Bookshelf provides descriptions and notices of recent publications on Pennsylvania subjects.

Coal and Coke in Pennsylvania

by Carmen DiCiccio
Pennsylvania Historical and Museum Commission, 1996 (223 pages, paper, 16.95)

Coal and Coke in Pennsylvania began in 1991 as a written guide for the nomination of soft coal operations and coke extractive facilities in western Pennsylvania to the National Register of Historic Places. During the project, diverse sources were consulted, including state and federal documents, local government records, maps, reports, general reference books, histories, scholarly works, even doctoral dissertations and masters theses. Information from on-site investigations was in­cluded, as was commentary provided by individuals at these sites. Retired miners identified extant buildings and structures at abandoned operations and archaeological remains. Long­time residents supplied maps, photographs, and written mater­ials which offered an accurate picture of how their communities and extractive facilities were originally laid out, and how they evolved over time. Visits to identified sites revealed a wide range of features, from archaeological remains to pristine, although abandoned, facilities that included all the buildings and structures required to mine bituminous coal, maintain mining operations, and transport the fuel to market. Western Pennsylvania’s coal and coke industries played a critical role in the development of the Commonwealth and the United States. At its peak, coal was mined in twenty-nine western counties, most of it concentrated in the six southwestern counties of Allegheny, Cambria, Fayette, Greene, Washington, and West­moreland. Coal and Coke in Pennsylvania is a survey of the bituminous coal industry from its colonial era origins to the conclusion of World War II. While the book is not intended to be a definitive text, it is an introductory guide to this signifi­cant and fascinating industry. Illustrating Coal and Coke is a plethora of revealing photographs, many drawn from the holdings of the Pennsylvania State Archives, of company towns, miners’ housing, company stores, mining operations, coke plants, and miners’ families at work and play. In addition to charts, drawings, and tables, this study contains an exhaustive bibliography and extensive index.

 

Philadelphia’s Old Ballparks

by Rich Westcott
Temple University Press, 1996 (206 pages, cloth, $29.95)

Both a documentary and an oral history, Philadelphia’s Old Ballparks provides colorful descriptions of the city’s old profes­sional baseball fields and the many teams that played them. Philadelphia’s enormously rich baseball heritage is brought to life in this engrossing and highly anecdotal book, taking read­ers back in time to an era when the city’s ballparks were as famous and as much a part of the game as the players that took the field. Baseball in Philadelphia goes beyond legendary Shibe Park, to which fans thronged for decades. For instance, Baker Bowl, with its right field wall so close to home plate, prompted sports writer Red Smith (1905-1982) to quip, “It might be exag­gerating to say the outfield wall casts a shadow across the infield. But if the right fielder had eaten onions at .lunch, the second baseman knew it.” Tracing its history to the Civil War period, baseball in Philadelphia was played in four primary major league parks – Recreation Park, Columbia Park, Baker Bowl, and Shibe Park (renamed Connie Mack Stadium in 1953) – but many other ball fields played brief roles in the local big league scene. At one point in the late nineteenth century, three teams, all playing in what were considered major leagues, per­formed within a few blocks of each other: the Phillies of the National League at Philadelphia Park, the Athletics of the American Association at Jefferson Park, and the Quakers of the Players’ League at Forepaugh Park. The Athletics, Philadelphia’s first professional team, was managed by Connie Mack from 1901 until 1950 (see “Philadelphia’s Mr. Baseball and His Amazing Athletics” by William C. Kashatus III in the Summer 1990 edition). Philadelphia’s Old Ballparks is more than a descrip­tion of fields of dreams; it showcases the people – from Mack and his illustrious World Series winners to the loyal fans, hot dog vendors, and smalltime gamblers – who made Philadel­phia baseball not just a tradition but an institution. The author’s use of anecdotes goes far beyond fleshing out such characters. Often amusing, but always insightful, these stories poignantly portray a way of life for Philadelphia’s players and the faithful fans who followed them season after season. Philadelphia’s Old Ballparks is a treasury of memories as important as the records that still stand.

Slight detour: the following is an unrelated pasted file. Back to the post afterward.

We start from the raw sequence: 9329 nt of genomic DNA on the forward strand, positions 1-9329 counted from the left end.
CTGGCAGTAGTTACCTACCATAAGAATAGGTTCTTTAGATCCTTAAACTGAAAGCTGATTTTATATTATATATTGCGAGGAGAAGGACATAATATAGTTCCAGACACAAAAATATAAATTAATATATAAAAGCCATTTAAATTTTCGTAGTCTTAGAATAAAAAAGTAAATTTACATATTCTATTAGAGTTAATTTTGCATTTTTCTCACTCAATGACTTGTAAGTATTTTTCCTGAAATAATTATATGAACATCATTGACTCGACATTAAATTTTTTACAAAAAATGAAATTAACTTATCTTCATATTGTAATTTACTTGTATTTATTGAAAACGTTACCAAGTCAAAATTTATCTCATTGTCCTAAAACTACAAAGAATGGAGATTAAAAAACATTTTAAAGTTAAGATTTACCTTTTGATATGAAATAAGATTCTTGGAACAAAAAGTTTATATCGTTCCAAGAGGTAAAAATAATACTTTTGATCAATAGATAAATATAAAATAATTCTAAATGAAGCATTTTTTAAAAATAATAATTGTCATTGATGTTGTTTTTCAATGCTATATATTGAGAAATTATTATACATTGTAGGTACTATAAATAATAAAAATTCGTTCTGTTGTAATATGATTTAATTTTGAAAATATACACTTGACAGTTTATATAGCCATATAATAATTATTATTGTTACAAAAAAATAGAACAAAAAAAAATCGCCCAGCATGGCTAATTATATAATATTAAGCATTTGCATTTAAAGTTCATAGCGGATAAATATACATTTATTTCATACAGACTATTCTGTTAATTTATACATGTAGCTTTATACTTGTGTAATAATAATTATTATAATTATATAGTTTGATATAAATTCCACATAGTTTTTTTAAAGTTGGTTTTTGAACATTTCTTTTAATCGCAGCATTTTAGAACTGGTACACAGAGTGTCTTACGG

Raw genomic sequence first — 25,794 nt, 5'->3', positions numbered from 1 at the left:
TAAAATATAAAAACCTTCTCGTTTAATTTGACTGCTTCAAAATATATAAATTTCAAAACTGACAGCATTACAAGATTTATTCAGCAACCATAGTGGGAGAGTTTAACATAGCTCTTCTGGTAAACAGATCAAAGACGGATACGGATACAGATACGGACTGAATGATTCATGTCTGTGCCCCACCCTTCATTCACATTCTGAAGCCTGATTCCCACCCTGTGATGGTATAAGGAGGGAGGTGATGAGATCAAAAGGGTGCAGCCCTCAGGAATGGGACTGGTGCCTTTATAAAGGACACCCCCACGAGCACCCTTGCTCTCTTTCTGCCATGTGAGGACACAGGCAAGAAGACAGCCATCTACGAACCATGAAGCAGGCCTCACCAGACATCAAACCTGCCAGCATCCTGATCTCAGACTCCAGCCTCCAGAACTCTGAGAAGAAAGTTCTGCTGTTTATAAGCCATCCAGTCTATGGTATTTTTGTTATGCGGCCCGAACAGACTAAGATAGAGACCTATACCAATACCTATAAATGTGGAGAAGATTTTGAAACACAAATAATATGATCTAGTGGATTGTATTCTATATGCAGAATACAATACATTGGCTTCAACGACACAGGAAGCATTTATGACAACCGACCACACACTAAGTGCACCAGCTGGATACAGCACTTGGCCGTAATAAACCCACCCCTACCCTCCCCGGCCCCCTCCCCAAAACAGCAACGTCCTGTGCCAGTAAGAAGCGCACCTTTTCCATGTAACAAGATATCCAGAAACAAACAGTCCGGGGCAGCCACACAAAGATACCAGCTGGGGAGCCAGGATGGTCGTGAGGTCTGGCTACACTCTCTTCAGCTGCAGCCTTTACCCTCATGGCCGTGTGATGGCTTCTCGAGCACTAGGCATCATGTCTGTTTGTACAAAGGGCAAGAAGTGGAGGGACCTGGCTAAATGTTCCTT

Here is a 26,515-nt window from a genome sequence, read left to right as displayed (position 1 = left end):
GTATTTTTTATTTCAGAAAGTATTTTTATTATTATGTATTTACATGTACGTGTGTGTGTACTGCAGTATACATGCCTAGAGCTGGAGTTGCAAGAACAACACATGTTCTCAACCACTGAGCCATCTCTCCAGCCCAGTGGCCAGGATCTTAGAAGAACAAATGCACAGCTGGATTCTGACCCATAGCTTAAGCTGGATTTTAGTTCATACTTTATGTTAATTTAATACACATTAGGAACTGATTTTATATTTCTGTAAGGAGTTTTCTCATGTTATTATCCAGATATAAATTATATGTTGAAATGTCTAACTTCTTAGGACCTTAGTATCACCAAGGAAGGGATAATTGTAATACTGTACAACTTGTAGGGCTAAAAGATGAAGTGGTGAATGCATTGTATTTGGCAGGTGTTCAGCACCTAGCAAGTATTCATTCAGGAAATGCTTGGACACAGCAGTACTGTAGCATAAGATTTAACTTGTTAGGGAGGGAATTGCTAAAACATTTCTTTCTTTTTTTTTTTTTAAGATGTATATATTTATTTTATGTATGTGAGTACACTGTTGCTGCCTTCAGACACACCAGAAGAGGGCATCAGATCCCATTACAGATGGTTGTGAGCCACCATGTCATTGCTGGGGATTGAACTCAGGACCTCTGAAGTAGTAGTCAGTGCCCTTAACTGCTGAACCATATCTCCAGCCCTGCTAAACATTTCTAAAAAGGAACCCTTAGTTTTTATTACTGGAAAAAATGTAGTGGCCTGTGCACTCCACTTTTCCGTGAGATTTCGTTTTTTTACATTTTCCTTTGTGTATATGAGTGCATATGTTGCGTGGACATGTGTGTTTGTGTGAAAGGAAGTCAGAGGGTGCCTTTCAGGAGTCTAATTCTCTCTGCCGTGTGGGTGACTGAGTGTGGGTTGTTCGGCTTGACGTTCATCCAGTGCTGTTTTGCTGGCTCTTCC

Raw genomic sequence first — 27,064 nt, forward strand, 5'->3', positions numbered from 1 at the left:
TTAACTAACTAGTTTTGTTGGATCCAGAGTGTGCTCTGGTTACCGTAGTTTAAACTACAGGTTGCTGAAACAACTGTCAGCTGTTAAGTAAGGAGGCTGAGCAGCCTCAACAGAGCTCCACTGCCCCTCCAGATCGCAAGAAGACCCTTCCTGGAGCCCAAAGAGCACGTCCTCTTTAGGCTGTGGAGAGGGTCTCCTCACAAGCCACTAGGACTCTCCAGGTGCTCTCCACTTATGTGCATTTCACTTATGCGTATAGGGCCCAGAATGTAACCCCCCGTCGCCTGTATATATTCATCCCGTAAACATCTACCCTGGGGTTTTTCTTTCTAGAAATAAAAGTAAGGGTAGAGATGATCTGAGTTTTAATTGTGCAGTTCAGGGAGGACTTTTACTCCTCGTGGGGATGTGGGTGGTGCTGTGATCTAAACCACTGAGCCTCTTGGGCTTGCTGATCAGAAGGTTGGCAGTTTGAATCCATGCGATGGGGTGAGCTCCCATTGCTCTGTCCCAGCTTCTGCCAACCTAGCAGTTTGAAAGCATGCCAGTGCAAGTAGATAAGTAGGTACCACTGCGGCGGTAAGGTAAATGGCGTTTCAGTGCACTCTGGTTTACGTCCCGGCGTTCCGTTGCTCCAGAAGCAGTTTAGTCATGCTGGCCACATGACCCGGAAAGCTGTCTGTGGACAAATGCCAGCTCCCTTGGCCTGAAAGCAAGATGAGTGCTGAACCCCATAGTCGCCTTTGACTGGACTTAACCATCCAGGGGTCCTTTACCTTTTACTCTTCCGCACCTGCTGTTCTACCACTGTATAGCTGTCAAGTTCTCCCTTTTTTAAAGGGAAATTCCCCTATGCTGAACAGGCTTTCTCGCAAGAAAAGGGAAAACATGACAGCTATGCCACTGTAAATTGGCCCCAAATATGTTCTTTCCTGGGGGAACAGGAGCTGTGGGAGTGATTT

The French and Indian War in Pennsylvania, 1753-1763: Fortification and Struggle During the War for Empire

by Louis M. Waddell and Bruce D. Bomberger
Pennsylvania Historical and Museum Commission, 1996 (112 pages, paper, $11.95)